AZAPO Voice Volume 4 Issue No 9

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The biggest challenge facing the country at the moment is unemployment. More than any other thing, unemployment has a dehumanising effect on people. It turns fathers into beggars. It turns self-respecting mothers into prostitution. It contributes to the high crime in the country as many young people are on survival mode.

Of course, the long-term objective of our struggle is to liberate the people and restore their dignity, repossess our land that had been stolen by the settler-colonialists and regain ownership of our natural resources and the means of production. But the immediate task must be to respond to the crisis of unemployment.

How will AZAPO resolve the calamity of unemployment? As an organisation, AZAPO is guided by the Black Consciousness ideology. It is this ideology that teaches us that we should locate the solutions of our problems within ourselves. In other words, we should resist the temptation of begging other people to solve our problems. That is why at the height of apartheid repression and intensified liberal activism, we coined the slogan: Phansi na mabhunu asthandayo! (Down with the boers who love us)

When some in the section of the liberation movement were getting funds from the liberals, we accepted that “we are on our own” and that those who are benefiting from the system were unlikely to be the champions for the destruction of the very system that ensured their white privileges.

After the dawn of democracy, the ruling party came with concepts of Affirmative Action (AA) and Black Economic Empowerment (BEE). The former has its roots in the United States of America where it had limited success. It worked largely because those who needed to be affirmed were a minority in a largely white majority society.      

As AZAPO, we had an ideological problem with the concept of BEE. BEE was proposing that white businesspeople should accommodate Blacks and give them some minority shares in their businesses. This was extremely patronising in that it moved focus from Black businesspeople starting their own businesses.

More than 20 years ago, AZAPO developed a document to respond to the unemployment of our people and to ensure that Black people had a meaningful role in the economy. The document was titled “Stretch the Rand”.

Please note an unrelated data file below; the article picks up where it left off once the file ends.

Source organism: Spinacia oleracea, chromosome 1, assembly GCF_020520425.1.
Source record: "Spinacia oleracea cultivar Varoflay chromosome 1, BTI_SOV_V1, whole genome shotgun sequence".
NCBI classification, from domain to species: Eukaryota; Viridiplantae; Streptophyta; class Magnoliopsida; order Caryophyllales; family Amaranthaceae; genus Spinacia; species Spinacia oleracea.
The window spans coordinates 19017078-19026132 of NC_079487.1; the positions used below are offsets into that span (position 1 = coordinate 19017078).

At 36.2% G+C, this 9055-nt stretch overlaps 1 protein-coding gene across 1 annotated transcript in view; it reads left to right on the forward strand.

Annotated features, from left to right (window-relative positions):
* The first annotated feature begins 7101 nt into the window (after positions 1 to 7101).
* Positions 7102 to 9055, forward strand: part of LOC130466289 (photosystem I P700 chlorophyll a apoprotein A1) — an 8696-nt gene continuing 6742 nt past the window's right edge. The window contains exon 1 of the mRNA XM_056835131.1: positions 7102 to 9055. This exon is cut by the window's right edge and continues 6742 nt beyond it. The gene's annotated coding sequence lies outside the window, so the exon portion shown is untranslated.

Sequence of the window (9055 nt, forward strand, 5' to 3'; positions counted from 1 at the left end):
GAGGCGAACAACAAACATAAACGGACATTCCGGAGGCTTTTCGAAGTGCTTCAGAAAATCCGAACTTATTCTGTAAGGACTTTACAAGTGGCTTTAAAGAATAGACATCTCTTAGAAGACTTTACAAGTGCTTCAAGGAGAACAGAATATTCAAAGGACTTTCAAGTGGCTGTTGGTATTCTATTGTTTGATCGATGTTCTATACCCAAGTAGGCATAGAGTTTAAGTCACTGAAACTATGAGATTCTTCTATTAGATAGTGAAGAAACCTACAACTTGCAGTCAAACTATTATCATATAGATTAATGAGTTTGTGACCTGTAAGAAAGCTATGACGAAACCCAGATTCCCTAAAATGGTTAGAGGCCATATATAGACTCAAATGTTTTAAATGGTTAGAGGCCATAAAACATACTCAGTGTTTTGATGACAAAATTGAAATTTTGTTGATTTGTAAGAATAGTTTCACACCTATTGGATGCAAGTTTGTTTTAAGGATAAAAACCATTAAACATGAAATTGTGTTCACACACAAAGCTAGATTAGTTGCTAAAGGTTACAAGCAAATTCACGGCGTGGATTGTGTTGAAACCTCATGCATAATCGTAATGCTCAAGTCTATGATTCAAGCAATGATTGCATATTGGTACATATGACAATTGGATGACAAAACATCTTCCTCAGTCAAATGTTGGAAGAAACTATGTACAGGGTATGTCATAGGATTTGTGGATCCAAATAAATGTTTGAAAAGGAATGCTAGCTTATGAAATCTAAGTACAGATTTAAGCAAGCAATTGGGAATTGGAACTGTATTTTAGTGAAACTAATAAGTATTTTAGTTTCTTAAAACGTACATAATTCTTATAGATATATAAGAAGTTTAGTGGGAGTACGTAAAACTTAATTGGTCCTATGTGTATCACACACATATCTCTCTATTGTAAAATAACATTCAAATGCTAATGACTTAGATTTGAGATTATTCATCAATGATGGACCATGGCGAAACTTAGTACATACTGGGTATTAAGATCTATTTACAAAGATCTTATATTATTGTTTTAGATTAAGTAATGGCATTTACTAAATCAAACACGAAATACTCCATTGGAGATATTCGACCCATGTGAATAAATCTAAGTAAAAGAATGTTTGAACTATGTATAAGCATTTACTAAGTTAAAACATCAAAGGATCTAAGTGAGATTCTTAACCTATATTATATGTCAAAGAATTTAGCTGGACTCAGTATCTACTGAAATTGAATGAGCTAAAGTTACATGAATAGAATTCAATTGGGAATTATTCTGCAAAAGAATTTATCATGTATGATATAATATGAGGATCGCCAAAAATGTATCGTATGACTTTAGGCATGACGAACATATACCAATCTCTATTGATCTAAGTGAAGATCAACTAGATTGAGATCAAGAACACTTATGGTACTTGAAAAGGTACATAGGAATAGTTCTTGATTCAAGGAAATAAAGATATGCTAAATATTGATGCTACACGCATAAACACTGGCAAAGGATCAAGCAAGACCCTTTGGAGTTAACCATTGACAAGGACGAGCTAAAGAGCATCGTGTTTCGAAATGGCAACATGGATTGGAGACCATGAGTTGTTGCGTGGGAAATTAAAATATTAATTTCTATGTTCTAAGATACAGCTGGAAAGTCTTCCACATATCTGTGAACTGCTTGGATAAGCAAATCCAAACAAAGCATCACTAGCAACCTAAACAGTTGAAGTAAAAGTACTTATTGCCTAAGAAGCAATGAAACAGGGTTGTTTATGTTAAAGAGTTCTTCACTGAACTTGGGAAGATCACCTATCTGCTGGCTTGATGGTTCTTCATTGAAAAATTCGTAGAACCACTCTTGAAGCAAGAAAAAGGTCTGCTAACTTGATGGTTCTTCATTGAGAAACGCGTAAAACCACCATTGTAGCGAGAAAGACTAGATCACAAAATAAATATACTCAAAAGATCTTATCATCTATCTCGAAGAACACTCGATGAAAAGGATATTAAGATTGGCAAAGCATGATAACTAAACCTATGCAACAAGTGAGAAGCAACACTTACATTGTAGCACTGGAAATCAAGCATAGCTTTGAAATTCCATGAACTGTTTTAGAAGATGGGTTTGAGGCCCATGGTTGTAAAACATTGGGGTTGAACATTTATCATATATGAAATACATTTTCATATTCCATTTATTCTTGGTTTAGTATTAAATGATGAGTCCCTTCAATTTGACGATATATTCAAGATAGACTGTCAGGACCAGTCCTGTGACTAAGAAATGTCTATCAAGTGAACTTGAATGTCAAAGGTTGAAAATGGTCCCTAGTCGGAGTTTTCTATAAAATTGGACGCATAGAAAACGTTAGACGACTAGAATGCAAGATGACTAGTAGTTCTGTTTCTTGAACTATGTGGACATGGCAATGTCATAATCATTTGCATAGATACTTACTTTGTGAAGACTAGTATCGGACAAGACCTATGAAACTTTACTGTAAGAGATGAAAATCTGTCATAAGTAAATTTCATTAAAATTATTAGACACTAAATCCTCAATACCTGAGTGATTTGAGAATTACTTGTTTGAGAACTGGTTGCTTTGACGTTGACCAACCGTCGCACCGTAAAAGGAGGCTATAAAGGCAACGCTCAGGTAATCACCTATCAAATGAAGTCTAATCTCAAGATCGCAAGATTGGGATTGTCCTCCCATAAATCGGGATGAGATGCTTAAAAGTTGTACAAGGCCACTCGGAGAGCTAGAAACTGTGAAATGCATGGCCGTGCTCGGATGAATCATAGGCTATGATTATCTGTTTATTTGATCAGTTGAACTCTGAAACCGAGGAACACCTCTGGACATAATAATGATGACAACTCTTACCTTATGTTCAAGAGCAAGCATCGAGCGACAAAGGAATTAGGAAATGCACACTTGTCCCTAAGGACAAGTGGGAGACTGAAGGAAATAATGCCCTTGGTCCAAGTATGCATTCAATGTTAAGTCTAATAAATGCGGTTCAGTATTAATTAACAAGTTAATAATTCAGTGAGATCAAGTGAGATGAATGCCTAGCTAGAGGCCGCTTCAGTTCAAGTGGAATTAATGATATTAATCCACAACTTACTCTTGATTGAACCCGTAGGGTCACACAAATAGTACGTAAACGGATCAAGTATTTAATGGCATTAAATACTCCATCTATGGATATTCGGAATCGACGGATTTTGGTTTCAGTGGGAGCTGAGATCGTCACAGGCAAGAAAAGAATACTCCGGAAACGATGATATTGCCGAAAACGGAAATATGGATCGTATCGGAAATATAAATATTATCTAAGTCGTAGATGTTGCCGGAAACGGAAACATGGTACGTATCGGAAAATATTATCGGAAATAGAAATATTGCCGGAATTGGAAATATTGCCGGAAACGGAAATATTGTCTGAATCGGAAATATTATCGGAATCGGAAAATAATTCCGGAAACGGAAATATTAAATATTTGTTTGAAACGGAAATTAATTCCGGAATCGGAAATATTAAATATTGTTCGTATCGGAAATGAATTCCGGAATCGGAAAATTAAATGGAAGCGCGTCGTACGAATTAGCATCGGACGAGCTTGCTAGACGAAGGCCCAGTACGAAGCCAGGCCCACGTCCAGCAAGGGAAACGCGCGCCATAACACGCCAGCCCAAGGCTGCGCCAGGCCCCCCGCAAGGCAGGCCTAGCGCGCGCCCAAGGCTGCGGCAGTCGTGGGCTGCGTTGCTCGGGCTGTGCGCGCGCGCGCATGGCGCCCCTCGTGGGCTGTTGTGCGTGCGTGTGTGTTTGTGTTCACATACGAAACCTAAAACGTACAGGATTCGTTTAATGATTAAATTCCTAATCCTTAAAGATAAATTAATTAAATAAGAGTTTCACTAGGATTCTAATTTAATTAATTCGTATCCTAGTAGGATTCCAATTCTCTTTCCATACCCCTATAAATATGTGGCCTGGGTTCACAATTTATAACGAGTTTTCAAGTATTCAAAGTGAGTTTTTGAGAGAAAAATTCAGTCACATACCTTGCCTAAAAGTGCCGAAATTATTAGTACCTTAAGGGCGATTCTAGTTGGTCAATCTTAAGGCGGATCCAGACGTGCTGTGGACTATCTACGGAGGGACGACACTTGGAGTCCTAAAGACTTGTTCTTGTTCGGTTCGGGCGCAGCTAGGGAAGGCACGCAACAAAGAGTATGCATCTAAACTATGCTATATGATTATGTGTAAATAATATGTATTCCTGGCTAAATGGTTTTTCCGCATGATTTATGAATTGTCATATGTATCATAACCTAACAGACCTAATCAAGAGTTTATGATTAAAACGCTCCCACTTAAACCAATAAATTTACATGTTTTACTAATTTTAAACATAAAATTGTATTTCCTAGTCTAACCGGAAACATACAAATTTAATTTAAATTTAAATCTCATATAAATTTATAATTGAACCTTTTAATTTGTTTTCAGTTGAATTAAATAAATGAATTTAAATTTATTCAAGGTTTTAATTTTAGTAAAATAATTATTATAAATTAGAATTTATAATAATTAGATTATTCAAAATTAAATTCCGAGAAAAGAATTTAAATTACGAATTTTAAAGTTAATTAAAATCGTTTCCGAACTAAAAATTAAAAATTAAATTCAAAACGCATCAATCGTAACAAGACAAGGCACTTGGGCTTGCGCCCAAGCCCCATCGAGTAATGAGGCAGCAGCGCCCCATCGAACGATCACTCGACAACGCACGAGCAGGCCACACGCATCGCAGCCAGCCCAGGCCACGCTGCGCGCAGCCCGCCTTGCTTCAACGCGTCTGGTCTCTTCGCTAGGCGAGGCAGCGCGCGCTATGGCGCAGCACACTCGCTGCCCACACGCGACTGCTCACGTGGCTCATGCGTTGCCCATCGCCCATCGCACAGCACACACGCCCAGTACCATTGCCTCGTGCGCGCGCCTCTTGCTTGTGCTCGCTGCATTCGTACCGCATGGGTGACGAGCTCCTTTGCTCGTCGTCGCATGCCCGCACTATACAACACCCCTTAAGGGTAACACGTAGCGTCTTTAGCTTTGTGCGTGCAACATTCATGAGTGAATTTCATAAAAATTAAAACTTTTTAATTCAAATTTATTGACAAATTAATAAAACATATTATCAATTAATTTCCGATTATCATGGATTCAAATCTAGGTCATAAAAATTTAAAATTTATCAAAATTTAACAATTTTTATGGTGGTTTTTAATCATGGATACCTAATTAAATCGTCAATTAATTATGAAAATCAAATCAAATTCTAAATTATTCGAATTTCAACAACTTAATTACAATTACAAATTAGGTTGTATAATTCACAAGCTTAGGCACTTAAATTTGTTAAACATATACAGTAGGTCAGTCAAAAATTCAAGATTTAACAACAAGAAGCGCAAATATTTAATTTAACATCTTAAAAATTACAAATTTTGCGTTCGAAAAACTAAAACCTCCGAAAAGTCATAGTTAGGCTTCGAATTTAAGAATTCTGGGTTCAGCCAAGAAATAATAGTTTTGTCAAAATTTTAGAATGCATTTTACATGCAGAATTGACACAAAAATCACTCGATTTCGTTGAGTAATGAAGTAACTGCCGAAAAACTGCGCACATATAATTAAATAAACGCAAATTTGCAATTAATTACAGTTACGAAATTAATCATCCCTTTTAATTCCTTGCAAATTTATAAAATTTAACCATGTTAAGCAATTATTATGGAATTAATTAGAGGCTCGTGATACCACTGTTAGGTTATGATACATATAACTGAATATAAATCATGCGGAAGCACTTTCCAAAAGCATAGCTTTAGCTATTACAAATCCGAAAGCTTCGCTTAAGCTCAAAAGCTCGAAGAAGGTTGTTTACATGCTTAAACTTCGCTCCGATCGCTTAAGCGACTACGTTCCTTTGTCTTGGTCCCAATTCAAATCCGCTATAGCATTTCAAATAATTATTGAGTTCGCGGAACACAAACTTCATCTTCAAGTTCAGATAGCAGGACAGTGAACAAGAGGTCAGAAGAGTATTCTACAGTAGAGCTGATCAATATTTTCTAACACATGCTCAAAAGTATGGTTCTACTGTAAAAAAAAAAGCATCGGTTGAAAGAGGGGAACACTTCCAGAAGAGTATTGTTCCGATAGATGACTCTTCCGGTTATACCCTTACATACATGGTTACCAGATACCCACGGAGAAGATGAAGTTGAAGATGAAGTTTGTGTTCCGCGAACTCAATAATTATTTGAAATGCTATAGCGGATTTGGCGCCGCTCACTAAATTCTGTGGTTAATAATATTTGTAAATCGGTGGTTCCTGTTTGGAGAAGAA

The plan for the economic empowerment of Black people was based on the fact that Black people are by far a majority in this country. We are more than 85 percent of the population and that we should use our numerical strength to secure economic power. How do we do this? We should support Black business in a deliberate strategy. For instance, if you need a medical doctor, consult a Black doctor. And by the way, white people do this all the time. When they need a doctor, they do not even think about it. They go to a white doctor. It is only us that shun Black doctors and go and seek medical help from white doctors.

How will supporting a Black doctor contribute to job creation? If more of us give the Black doctor more business, he will grow his operation. He will look for a bigger practice and employ more doctors. He will employ more support staff.

The Stretch the Rand Campaign also urges Black people to buy goods and services from Black owned enterprises. Again, this should be a deliberate act. Currently, it is easier for many of us to buy cabbages from a white-owned retail shop than from a Black farmer selling cabbages next to the road.

Those of us who have cars should seek out Black mechanics to have their cars fixed. The State should also pass legislation to stop insurance companies to force car owners to have their cars fixed only at “accredited” dealers. These so-called accredited dealers are nothing more than a scheme designed by white business to protect their businesses against competition.

The Stretch the Rand Campaign also emphasizes on quality. It urges Black people who are providing goods and services to ensure that they offer high quality service.

Critics of the campaign may argue that ensuring that the rand circulates in the Black community may not necessarily grow the economy and create new jobs as we will merely be shifting money from white businesses that also employ Black people to Black businesses. So, they can argue, that the net effect on the Gross Domestic Product (GDP) will be zero. Wrong. The Stretch the Rand Campaign is not just about buying goods and services from fellow Black people. It also calls on Black people to produce things that should be supplied to the economy. There are so many things that our country imports from other countries such as China and other European countries. This country imports basic things such as toothpicks from China. We import beef from Britain. We import chicken from Brazil. We import clothes from China, India and even Bangladesh. This ultimate aim of the campaign is to ensure that we, as a people, produce things that we need. When we do limit imports, we will stop exporting jobs and we will grow the economy and, in the process, create the much-needed jobs.

Brick by brick, we will dismantle the colonial architecture of the economy. Azania shall prevail!


We may be approaching the festive season, but an average person in our country is depressed. There appears to be no light at the end of the tunnel. Our country is mismanaged. There is high frequent load-shedding of up to nine hours a day. Violent crime is on the rise. Many people still do not have drinking water. Millions are still trapped in shacks. As if this is not enough, nature has increased their suffering with floods, destroying many informal settlements, especially those erected closer to the rivers. As imperfect as it was, the political stability of the country is under serious threat. There are clear signs that the ruling party may implode.

With all these negative indicators, people are justified to pose the question: is there any hope for us as a people? As AZAPO Voice, our answer to this question is a resounding YES. There is hope for our country because we are that hope. Our Black Consciousness ideology implores us never to be victims of any situation but to be the masters of our own destiny.

 In the middle of these crises, let us pause and reflect on our state of depression. We may have a weak and directionless government, but we, the majority of those who voted, voted for it without duress. So, if we are indeed not happy with the government, we should embrace the reality that through a vote, the government can be replaced.